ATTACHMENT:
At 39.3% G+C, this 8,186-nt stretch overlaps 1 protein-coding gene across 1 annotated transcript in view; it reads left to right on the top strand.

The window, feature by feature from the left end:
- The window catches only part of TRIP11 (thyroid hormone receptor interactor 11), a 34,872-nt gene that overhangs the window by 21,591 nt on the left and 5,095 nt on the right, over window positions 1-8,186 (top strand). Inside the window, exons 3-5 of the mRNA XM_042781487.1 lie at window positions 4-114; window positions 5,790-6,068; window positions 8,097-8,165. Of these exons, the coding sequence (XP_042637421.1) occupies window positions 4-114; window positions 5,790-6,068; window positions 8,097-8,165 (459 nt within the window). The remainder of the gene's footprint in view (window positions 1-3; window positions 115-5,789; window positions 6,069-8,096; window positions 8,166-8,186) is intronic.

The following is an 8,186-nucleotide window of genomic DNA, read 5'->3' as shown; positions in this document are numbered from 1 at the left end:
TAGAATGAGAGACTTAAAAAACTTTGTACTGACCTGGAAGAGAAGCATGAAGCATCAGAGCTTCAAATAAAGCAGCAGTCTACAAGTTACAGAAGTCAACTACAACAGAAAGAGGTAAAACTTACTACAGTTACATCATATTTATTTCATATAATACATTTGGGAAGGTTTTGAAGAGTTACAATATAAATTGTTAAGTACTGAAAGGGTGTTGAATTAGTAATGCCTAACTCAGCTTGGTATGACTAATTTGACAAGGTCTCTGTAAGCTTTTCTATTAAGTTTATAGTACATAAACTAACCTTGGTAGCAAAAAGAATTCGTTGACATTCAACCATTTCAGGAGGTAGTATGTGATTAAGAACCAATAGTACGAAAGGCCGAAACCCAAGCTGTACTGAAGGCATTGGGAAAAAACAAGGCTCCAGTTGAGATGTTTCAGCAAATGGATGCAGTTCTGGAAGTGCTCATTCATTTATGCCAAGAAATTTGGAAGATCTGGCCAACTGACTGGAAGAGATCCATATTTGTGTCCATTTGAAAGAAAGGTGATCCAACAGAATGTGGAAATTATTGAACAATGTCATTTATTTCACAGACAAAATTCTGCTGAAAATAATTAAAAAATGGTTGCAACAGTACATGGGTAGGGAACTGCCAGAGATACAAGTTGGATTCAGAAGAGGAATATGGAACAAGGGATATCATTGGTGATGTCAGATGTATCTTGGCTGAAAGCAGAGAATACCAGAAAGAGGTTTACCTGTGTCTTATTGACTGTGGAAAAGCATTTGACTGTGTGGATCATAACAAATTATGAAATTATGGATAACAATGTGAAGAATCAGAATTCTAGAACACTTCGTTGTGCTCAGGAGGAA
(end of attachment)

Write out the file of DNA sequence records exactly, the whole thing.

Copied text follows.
At 39.3% G+C, this 8,186-nt stretch overlaps 1 protein-coding gene across 1 annotated transcript in view; it reads left to right on the top strand.

The window, feature by feature from the left end:
- The window catches only part of TRIP11 (thyroid hormone receptor interactor 11), a 34,872-nt gene that overhangs the window by 21,591 nt on the left and 5,095 nt on the right, over window positions 1-8,186 (top strand). Inside the window, exons 3-5 of the mRNA XM_042781487.1 lie at window positions 4-114; window positions 5,790-6,068; window positions 8,097-8,165. Of these exons, the coding sequence (XP_042637421.1) occupies window positions 4-114; window positions 5,790-6,068; window positions 8,097-8,165 (459 nt within the window). The remainder of the gene's footprint in view (window positions 1-3; window positions 115-5,789; window positions 6,069-8,096; window positions 8,166-8,186) is intronic.

The following is an 8,186-nucleotide window of genomic DNA, read 5'->3' as shown; positions in this document are numbered from 1 at the left end:
TAGAATGAGAGACTTAAAAAACTTTGTACTGACCTGGAAGAGAAGCATGAAGCATCAGAGCTTCAAATAAAGCAGCAGTCTACAAGTTACAGAAGTCAACTACAACAGAAAGAGGTAAAACTTACTACAGTTACATCATATTTATTTCATATAATACATTTGGGAAGGTTTTGAAGAGTTACAATATAAATTGTTAAGTACTGAAAGGGTGTTGAATTAGTAATGCCTAACTCAGCTTGGTATGACTAATTTGACAAGGTCTCTGTAAGCTTTTCTATTAAGTTTATAGTACATAAACTAACCTTGGTAGCAAAAAGAATTCGTTGACATTCAACCATTTCAGGAGGTAGTATGTGATTAAGAACCAATAGTACGAAAGGCCGAAACCCAAGCTGTACTGAAGGCATTGGGAAAAAACAAGGCTCCAGTTGAGATGTTTCAGCAAATGGATGCAGTTCTGGAAGTGCTCATTCATTTATGCCAAGAAATTTGGAAGATCTGGCCAACTGACTGGAAGAGATCCATATTTGTGTCCATTTGAAAGAAAGGTGATCCAACAGAATGTGGAAATTATTGAACAATGTCATTTATTTCACAGACAAAATTCTGCTGAAAATAATTAAAAAATGGTTGCAACAGTACATGGGTAGGGAACTGCCAGAGATACAAGTTGGATTCAGAAGAGGAATATGGAACAAGGGATATCATTGGTGATGTCAGATGTATCTTGGCTGAAAGCAGAGAATACCAGAAAGAGGTTTACCTGTGTCTTATTGACTGTGGAAAAGCATTTGACTGTGTGGATCATAACAAATTATGAAATTATGGATAACAATGTGAAGAATCAGAATTCTAGAACACTTCGTTGTGCTCAGGAGGAA